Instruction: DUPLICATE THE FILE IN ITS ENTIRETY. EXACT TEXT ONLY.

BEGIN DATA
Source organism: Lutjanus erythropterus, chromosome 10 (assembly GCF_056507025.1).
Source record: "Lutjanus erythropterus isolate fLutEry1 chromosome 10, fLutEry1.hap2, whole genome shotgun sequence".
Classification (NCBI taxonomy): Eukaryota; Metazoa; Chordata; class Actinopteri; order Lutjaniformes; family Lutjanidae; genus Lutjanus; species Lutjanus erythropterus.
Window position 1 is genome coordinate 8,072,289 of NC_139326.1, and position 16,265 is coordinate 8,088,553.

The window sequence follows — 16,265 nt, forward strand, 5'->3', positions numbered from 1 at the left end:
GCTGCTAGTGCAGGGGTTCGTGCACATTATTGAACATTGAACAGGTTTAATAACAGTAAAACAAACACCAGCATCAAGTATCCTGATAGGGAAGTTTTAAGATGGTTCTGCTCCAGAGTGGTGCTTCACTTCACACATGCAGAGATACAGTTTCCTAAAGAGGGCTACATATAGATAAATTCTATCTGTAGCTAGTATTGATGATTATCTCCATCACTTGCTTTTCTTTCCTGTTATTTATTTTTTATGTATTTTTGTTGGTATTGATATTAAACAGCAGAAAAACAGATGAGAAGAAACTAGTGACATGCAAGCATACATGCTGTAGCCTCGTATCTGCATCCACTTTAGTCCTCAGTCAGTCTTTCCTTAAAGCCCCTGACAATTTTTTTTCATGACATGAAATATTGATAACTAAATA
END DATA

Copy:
Source organism: Lutjanus erythropterus, chromosome 10 (assembly GCF_056507025.1).
Source record: "Lutjanus erythropterus isolate fLutEry1 chromosome 10, fLutEry1.hap2, whole genome shotgun sequence".
Classification (NCBI taxonomy): Eukaryota; Metazoa; Chordata; class Actinopteri; order Lutjaniformes; family Lutjanidae; genus Lutjanus; species Lutjanus erythropterus.
Window position 1 is genome coordinate 8,072,289 of NC_139326.1, and position 16,265 is coordinate 8,088,553.

The window sequence follows — 16,265 nt, forward strand, 5'->3', positions numbered from 1 at the left end:
GCTGCTAGTGCAGGGGTTCGTGCACATTATTGAACATTGAACAGGTTTAATAACAGTAAAACAAACACCAGCATCAAGTATCCTGATAGGGAAGTTTTAAGATGGTTCTGCTCCAGAGTGGTGCTTCACTTCACACATGCAGAGATACAGTTTCCTAAAGAGGGCTACATATAGATAAATTCTATCTGTAGCTAGTATTGATGATTATCTCCATCACTTGCTTTTCTTTCCTGTTATTTATTTTTTATGTATTTTTGTTGGTATTGATATTAAACAGCAGAAAAACAGATGAGAAGAAACTAGTGACATGCAAGCATACATGCTGTAGCCTCGTATCTGCATCCACTTTAGTCCTCAGTCAGTCTTTCCTTAAAGCCCCTGACAATTTTTTTTCATGACATGAAATATTGATAACTAAATA